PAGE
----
Two NASA astronauts helped augment and restore power to the International Space Station (ISS) during a seven-hour spacewalk on Saturday (Dec. 3).
Expedition 68 crewmates Josh Cassada and Frank Rubio deployed a new roll-out solar array and bypassed a short in one of the station's eight power channels on their second spacewalk together in as many weeks. The two completed all of the tasks set out for them by flight controllers, working right on schedule throughout the 7-hour, 5-minute extravehicular activity (EVA) outside the International Space Station.
"We're only efficient because of the plan that was put together. It is remarkable. And the team that got us suited and out on time did their job really well," Cassada radioed to Mission Control.
The spacewalkers began their outing at 7:16 a.m. EST (1216 GMT), switching their suits to internal battery power shortly before exiting the U.S. Quest airlock. From there, the two moved on to setting up their initial worksites and freeing one of two new ISS Roll-Out Solar Arrays (iROSA) from the carrier on which it was delivered by SpaceX's CRS-26 Dragon spacecraft on Nov. 27.
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Cassada also installed a foot restraint on the end of the station's robotic arm, which he next used to carry the 750-pound (340-kg) iROSA to its installation site on the station's starboard truss structure. NASA astronaut Nicole Mann and Koichi Wakata, a JAXA (Japan Aerospace Exploration Agency) astronaut, both on the Expedition 38 crew, operated the arm from inside the space station.
"Koichi, that was amazing. Thank you for the ride," said Cassada. "I will definitely get on my ride share app and give you five stars when I get back inside."
With the new array positioned atop its previously-installed bracket mount, Cassada and Rubio unfolded the iROSA assembly and then tightening bolts to hold it in place. Working in the dark, when the legacy solar array wings were not generating electricity, the astronauts ran cables to tie the new iROSA into the station's power supply.
Back in daylight, Cassada released two bolts and the iROSA began to unfurl. The potential energy held by the array's rolled-up carbon composite booms was enough for it to unroll its full 63-foot (19 meter) length with no motor needed.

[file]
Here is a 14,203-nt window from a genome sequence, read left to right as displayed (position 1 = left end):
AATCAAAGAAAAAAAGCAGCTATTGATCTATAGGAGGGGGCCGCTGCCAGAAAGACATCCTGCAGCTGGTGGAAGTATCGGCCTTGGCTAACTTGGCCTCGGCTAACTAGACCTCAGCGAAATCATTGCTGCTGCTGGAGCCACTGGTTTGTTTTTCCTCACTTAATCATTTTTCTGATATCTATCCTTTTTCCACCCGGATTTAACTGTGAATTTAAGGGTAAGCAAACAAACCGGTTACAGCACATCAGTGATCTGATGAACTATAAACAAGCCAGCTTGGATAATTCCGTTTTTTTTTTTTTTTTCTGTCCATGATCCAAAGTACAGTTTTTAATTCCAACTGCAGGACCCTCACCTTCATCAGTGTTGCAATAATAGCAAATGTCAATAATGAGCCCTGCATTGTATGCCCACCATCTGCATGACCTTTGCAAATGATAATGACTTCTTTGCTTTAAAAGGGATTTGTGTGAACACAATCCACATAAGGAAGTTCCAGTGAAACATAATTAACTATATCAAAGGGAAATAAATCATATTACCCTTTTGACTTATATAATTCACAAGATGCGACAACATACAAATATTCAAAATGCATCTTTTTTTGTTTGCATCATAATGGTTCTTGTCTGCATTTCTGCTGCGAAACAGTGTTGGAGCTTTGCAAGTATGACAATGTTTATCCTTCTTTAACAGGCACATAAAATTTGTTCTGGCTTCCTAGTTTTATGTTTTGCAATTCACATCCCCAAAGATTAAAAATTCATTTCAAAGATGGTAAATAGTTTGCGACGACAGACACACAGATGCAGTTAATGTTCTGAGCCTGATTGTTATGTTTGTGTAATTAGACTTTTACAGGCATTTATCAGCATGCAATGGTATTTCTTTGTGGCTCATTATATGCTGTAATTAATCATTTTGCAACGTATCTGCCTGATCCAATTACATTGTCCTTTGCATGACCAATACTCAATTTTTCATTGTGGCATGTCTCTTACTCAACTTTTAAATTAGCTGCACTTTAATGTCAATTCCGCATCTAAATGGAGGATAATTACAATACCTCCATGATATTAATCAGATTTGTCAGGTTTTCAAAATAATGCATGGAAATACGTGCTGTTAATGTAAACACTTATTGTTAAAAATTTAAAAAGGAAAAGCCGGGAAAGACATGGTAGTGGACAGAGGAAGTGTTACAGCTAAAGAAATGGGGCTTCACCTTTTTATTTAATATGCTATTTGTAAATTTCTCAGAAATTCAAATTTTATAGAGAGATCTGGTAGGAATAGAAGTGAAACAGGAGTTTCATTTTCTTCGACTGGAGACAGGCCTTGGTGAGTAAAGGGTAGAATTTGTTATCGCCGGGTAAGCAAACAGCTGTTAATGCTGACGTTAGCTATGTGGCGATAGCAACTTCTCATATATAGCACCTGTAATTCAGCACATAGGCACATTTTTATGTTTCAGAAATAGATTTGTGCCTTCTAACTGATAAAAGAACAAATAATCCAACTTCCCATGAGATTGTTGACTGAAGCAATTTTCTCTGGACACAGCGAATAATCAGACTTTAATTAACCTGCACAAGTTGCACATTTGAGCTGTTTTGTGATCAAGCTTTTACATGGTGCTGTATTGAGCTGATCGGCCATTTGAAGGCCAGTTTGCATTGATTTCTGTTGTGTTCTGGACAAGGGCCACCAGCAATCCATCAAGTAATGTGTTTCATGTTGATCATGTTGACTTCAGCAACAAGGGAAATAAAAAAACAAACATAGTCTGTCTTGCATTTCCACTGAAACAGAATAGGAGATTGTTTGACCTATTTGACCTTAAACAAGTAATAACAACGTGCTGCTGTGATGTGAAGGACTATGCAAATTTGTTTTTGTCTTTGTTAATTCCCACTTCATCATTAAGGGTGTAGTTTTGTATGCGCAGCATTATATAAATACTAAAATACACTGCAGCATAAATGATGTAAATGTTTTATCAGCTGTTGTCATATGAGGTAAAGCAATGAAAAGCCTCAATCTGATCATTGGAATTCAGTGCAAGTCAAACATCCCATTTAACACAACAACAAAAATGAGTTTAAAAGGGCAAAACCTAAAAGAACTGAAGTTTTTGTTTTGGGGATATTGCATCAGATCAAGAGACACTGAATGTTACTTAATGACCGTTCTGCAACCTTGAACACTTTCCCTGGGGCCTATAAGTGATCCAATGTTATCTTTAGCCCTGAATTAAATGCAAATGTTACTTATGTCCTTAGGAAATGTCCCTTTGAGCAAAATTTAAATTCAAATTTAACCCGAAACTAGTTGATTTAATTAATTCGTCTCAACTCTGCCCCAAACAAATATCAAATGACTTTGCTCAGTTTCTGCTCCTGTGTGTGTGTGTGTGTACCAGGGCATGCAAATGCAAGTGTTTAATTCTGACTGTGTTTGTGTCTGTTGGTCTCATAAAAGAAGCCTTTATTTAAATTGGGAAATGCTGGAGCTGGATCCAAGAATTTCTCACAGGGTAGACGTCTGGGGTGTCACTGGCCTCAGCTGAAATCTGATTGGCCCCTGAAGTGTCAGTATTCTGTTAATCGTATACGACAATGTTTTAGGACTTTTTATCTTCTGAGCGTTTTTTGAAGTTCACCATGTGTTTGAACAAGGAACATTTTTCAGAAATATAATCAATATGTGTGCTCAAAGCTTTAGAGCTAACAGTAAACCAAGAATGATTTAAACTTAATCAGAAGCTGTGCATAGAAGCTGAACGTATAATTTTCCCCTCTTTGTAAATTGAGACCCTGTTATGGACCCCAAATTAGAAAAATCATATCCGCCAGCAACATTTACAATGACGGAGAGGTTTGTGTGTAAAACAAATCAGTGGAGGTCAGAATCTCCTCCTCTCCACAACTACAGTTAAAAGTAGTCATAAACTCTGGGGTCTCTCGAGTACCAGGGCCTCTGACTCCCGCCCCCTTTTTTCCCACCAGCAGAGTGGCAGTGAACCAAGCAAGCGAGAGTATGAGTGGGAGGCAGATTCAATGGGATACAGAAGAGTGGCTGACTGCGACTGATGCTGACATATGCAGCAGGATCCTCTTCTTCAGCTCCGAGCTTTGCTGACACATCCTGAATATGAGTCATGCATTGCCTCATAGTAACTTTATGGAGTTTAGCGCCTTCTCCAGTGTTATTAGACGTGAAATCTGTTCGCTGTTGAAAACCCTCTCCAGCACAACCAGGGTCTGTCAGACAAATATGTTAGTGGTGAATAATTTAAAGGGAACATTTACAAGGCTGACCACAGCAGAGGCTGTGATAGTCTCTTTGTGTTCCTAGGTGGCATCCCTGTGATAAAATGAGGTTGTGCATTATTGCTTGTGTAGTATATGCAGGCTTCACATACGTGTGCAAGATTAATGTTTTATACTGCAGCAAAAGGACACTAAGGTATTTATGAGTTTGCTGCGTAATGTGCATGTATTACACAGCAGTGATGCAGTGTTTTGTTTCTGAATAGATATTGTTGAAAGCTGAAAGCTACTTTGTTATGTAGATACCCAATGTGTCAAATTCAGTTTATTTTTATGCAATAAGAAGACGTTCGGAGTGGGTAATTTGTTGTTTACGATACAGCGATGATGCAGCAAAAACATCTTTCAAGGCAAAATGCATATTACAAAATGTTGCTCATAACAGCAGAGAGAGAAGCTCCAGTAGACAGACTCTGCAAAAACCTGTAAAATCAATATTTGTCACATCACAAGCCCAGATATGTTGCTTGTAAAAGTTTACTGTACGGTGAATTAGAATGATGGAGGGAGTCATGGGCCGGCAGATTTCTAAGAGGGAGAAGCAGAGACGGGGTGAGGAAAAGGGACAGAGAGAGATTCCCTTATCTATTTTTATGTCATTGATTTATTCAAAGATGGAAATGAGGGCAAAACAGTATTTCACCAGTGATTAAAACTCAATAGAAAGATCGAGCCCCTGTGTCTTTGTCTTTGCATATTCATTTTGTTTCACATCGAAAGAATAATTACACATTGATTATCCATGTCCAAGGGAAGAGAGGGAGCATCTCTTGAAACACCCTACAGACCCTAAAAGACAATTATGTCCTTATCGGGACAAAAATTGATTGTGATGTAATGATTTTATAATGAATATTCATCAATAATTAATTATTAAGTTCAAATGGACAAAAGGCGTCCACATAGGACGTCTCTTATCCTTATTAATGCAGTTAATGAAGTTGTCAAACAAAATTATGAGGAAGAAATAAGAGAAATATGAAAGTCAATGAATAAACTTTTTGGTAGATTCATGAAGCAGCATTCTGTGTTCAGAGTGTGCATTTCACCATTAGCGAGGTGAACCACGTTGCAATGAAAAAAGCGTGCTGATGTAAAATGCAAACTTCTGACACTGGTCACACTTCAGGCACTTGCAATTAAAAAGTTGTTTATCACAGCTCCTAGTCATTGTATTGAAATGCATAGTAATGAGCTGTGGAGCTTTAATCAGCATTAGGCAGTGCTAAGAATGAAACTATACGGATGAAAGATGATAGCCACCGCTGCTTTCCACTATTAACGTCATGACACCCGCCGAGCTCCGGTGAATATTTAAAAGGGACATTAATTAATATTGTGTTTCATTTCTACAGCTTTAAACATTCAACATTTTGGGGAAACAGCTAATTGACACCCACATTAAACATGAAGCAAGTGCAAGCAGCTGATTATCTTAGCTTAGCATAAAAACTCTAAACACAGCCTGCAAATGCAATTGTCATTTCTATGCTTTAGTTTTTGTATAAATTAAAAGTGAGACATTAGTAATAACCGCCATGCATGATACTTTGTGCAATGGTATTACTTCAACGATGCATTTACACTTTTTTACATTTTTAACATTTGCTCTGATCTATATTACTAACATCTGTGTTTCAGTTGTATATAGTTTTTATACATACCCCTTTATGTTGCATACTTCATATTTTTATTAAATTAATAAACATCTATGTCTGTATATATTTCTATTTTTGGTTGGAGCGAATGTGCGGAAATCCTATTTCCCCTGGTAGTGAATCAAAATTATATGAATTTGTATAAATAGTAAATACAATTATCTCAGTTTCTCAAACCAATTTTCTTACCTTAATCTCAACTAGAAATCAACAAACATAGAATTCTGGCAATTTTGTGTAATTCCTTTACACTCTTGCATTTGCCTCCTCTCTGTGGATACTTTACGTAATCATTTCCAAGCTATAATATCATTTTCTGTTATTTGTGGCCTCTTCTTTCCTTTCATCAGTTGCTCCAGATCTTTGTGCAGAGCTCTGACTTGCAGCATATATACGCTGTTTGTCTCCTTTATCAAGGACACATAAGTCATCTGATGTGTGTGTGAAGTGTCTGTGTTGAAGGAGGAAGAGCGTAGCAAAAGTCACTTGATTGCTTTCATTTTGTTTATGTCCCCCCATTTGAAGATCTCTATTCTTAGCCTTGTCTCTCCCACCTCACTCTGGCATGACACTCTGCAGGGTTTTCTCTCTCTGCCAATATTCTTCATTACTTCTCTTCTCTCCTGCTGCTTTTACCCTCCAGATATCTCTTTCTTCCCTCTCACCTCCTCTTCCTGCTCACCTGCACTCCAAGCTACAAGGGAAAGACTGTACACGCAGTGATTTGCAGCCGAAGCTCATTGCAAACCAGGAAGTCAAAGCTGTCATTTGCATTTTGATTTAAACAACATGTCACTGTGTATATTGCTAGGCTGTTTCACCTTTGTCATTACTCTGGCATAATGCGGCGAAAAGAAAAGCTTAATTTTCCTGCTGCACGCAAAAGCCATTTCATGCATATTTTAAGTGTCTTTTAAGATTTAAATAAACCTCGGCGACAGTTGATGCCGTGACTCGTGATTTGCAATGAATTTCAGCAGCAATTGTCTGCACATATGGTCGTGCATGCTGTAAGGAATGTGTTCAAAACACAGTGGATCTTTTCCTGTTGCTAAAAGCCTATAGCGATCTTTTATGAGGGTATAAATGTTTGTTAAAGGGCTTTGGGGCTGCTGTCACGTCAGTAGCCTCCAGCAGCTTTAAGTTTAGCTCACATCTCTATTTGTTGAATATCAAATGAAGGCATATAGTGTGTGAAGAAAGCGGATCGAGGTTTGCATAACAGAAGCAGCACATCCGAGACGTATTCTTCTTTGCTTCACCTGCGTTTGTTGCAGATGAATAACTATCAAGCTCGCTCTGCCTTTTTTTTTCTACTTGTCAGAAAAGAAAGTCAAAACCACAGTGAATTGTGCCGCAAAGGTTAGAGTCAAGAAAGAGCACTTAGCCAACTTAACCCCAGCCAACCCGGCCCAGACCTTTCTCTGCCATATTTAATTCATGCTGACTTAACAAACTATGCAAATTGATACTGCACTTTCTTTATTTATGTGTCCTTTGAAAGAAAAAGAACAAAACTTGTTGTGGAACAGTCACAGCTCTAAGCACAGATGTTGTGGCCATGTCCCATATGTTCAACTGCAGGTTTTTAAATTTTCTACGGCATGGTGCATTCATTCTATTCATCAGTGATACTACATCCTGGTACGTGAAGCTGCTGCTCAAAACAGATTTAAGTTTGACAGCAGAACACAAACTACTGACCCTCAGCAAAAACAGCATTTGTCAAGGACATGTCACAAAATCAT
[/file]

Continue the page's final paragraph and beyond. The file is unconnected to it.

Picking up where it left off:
"That is incredible," sad Cassada, watching the solar array deploy.
"That is pretty cool," Rubio said.
Once the iROSA was fully-deployed, a process that took about 10 minutes, Cassada tightened two bolts to stiffen the array and its installation was complete.
The roll-out solar arrays are being installed in front of, and partially overlaying, the station's older, slightly-degraded solar panel wings. When used in tandem, the upgraded power system will increase the station's electricity supply by 20 to 30 percent.
A similar set of rollout arrays, only longer and deployed remotely, will be used to power NASA's Gateway lunar orbit platform when it is launched in the coming years.
With their iROSA work done and mission control seeing good power flowing through the newly-installed array, Cassada and Rubio split ways. Cassada returned to the iROSA carrier to begin freeing the second array as a get-ahead task for the next spacewalk now planned for Dec. 19. Rubio, meanwhile, moved over to the outboard solar array wing (1B) to disconnect a cable.
Flight controllers recently changed electrical power routing to remove the IB power channel from use to ensure its batteries were being charged at expected levels. Station systems normally powered by the 1B channel were switched over to use electricity from the 1A power channel with no impact to station operations.
By disconnecting one of four power connectors, Rubio restored redundancy for the affected systems after an unexpected short, or tripping was observed on the 1B channel on Nov. 26. By Rubio isolating a section of the impacted array — which was one of several damaged strings — flight controllers expected to be able to restore 75% of the 1B array's functionality.
Cassada and Rubio completed their spacewalk cleaning up and taking inventory of their tools before reentering the airlock at 2:21 p.m. EST (1921 GMT).
"This is the kind of day that makes you want to clap your hands. To the station we bring new power, more power generation restored than ever, so let MCC be heard to the ISS," said flight director Zeb Scoville as the team in the Mission Control Center at NASA's Johnson Space Center in Houston broke into applause at the conclusion of the spacewalk. "Let there be light. Good job!"
Saturday's excursion was the second spacewalk in both astronauts' careers. They now have logged 14 hours and 16 minutes working the vacuum of space.
The EVA was the 11th for the year, the third for Expedition 68 and 256th since 1998 in support of assembly and maintenance of the ISS.